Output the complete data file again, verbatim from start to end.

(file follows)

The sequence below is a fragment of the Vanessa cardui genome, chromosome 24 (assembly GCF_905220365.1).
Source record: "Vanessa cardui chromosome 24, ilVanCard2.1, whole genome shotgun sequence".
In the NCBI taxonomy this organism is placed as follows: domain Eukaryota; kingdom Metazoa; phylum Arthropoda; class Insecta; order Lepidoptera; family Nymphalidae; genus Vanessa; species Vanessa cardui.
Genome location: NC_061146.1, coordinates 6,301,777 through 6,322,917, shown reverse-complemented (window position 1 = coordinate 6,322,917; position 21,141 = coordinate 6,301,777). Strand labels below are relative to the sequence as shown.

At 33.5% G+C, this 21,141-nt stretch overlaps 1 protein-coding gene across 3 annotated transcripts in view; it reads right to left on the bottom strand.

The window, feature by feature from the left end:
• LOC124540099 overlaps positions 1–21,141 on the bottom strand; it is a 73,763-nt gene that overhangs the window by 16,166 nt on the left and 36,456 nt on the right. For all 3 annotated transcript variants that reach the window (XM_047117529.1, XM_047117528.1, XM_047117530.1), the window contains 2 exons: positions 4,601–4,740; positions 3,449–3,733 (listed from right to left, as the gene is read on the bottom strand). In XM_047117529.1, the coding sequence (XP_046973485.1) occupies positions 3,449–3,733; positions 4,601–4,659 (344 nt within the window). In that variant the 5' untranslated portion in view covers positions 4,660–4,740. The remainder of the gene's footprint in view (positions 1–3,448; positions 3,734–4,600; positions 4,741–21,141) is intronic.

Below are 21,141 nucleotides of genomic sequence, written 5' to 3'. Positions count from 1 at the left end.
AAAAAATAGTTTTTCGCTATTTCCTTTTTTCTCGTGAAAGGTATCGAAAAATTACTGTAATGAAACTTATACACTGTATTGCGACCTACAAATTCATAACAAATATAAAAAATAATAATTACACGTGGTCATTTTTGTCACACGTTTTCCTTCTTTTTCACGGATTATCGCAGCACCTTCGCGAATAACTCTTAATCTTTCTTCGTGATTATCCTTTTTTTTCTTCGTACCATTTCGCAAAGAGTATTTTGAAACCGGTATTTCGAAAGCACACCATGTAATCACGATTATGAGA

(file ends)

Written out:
The sequence below is a fragment of the Vanessa cardui genome, chromosome 24 (assembly GCF_905220365.1).
Source record: "Vanessa cardui chromosome 24, ilVanCard2.1, whole genome shotgun sequence".
In the NCBI taxonomy this organism is placed as follows: domain Eukaryota; kingdom Metazoa; phylum Arthropoda; class Insecta; order Lepidoptera; family Nymphalidae; genus Vanessa; species Vanessa cardui.
Genome location: NC_061146.1, coordinates 6,301,777 through 6,322,917, shown reverse-complemented (window position 1 = coordinate 6,322,917; position 21,141 = coordinate 6,301,777). Strand labels below are relative to the sequence as shown.

At 33.5% G+C, this 21,141-nt stretch overlaps 1 protein-coding gene across 3 annotated transcripts in view; it reads right to left on the bottom strand.

The window, feature by feature from the left end:
• LOC124540099 overlaps positions 1–21,141 on the bottom strand; it is a 73,763-nt gene that overhangs the window by 16,166 nt on the left and 36,456 nt on the right. For all 3 annotated transcript variants that reach the window (XM_047117529.1, XM_047117528.1, XM_047117530.1), the window contains 2 exons: positions 4,601–4,740; positions 3,449–3,733 (listed from right to left, as the gene is read on the bottom strand). In XM_047117529.1, the coding sequence (XP_046973485.1) occupies positions 3,449–3,733; positions 4,601–4,659 (344 nt within the window). In that variant the 5' untranslated portion in view covers positions 4,660–4,740. The remainder of the gene's footprint in view (positions 1–3,448; positions 3,734–4,600; positions 4,741–21,141) is intronic.

Below are 21,141 nucleotides of genomic sequence, written 5' to 3'. Positions count from 1 at the left end.
AAAAAATAGTTTTTCGCTATTTCCTTTTTTCTCGTGAAAGGTATCGAAAAATTACTGTAATGAAACTTATACACTGTATTGCGACCTACAAATTCATAACAAATATAAAAAATAATAATTACACGTGGTCATTTTTGTCACACGTTTTCCTTCTTTTTCACGGATTATCGCAGCACCTTCGCGAATAACTCTTAATCTTTCTTCGTGATTATCCTTTTTTTTCTTCGTACCATTTCGCAAAGAGTATTTTGAAACCGGTATTTCGAAAGCACACCATGTAATCACGATTATGAGA